‘Force majeure’ can mean just about anything, which is a problem if you want to invoke it in a contract dispute. So, how is this Napoleonic throwback best used?

When a project gets into difficulties, both parties usually look at the terms of the contract to see what clauses might help them, and whether there is anything to cover the particular problem they have encountered.

One of the more obscure terms they might find is a reference to “force majeure”. As the words suggest, this is not an English concept; it originates in the French Napoleonic code and it is not particularly clear what it means in the context of English law. As one judge remarked, the meaning of the term has “evaded lawyers for years”. However, these words are often found in English contracts. In the JCT contracts, for instance, force majeure is listed as a “relevant event”. It tends not to be much used by the parties to the contract, however, since there are usually many other relevant events that cover the particular circumstances that have arisen.

So what happens if the grounds for an extension of time and an increase in payment in your contract do not cover the situation, or you have a contract that just mentions force majeure without explaining it?

The meaning of force majeure has not often been considered by the courts in the context of a construction contract, but there is an old case, Matsoukis vs Priestman, that concerned the construction of a steamer. The contract was slightly unusual: it provided for liquidated damages except “the cause of force majeure” and certain types of strikes.

The construction of the steamer was in fact delayed by events including bad weather, the absenteeism of workers because of a football match and the funeral of the shipyard manager. The judge was very dismissive of these and said that they were the “usual incidents interrupting work” so did not constitute force majeure. So, let’s leave aside the intriguing question of which football match in 1912 caused such a high level of absenteeism. The courts did accept that breakdown of machinery fell within the definition of force majeure, as did dislocation of business (waiting for another ship to complete and move out of the berth so that the steamer could be constructed there).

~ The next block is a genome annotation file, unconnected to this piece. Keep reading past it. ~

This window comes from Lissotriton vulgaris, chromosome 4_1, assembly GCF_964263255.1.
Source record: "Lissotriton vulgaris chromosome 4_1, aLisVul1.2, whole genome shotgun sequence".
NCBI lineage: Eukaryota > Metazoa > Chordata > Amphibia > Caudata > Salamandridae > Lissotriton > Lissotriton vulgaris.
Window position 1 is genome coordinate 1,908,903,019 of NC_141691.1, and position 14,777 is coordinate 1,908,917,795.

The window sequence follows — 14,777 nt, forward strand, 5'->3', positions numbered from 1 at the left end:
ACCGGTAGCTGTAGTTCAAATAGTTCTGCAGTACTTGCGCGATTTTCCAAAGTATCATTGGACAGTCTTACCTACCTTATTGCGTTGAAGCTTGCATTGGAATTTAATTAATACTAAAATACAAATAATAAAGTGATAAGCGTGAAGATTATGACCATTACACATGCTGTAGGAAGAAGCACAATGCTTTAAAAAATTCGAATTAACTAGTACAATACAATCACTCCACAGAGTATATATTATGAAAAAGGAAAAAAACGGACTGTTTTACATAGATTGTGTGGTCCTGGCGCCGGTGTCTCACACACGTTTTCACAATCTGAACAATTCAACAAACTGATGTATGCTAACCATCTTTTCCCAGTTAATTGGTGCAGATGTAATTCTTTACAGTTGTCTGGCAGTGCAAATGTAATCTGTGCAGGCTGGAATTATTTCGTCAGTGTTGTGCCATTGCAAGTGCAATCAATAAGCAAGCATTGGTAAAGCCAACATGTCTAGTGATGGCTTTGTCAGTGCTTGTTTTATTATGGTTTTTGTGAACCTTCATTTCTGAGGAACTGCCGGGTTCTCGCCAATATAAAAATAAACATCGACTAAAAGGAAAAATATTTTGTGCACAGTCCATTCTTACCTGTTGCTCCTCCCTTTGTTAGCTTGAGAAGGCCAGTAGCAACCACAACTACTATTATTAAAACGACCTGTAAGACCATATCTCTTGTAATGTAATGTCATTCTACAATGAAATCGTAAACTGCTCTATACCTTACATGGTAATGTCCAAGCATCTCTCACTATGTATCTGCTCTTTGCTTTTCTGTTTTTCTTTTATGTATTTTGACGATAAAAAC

‘Usual force majeure clauses apply’ is too vague to be enforceable

The judge thus rejected the wider Continental concept of force majeure, meaning anything outside the control of the contractor, but also refused to restrict the concept only to acts of God. His judgment was helpful in giving a wide interpretation to the term. But more recent cases have tended to restrict its application, by suggesting that the events which constitute force majeure should be set out in the clause itself and that “usual force majeure clauses apply” is too vague to be enforceable.

The term “force majeure” can therefore be helpful in some circumstances, but it is important to remember that if the contract itself either defines force majeure or states what is to happen if an event of force majeure occurs, the terms of the contract will apply. For instance, in a PFI contract where SoPC4 wording is used, force majeure is defined to mean certain specified events (for example war, terrorism and chemical contamination) which are unlikely to happen and which are particularly difficult to manage.

Some contracts for more substantial projects will then go on to specify what must happen if there is an event of force majeure. Typically, the contractor is given relief from liquidated damages and there is an option for either party to terminate the contract after a suitably lengthy period of time, say six months, if it has not been possible to carry out any work during that period because of the force majeure event.

So force majeure will mean whatever the definition says in the contract, and any provisions in the contract as to what happens in the event of force majeure will apply also. If the term is just used on its own, as in a JCT contract, there can be wide-ranging interpretations. Unless the contract states otherwise, the party alleging that force majeure has occurred must prove it, on the balance of probabilities. That party must also mitigate its loss, so if there is another way of achieving whatever has been affected by the adverse event, it will not be treated as force majeure.

It will be interesting to see whether the current financial climate leads to greater use of force majeure clauses and whether the courts will take the opportunity to give us a modern interpretation of the term.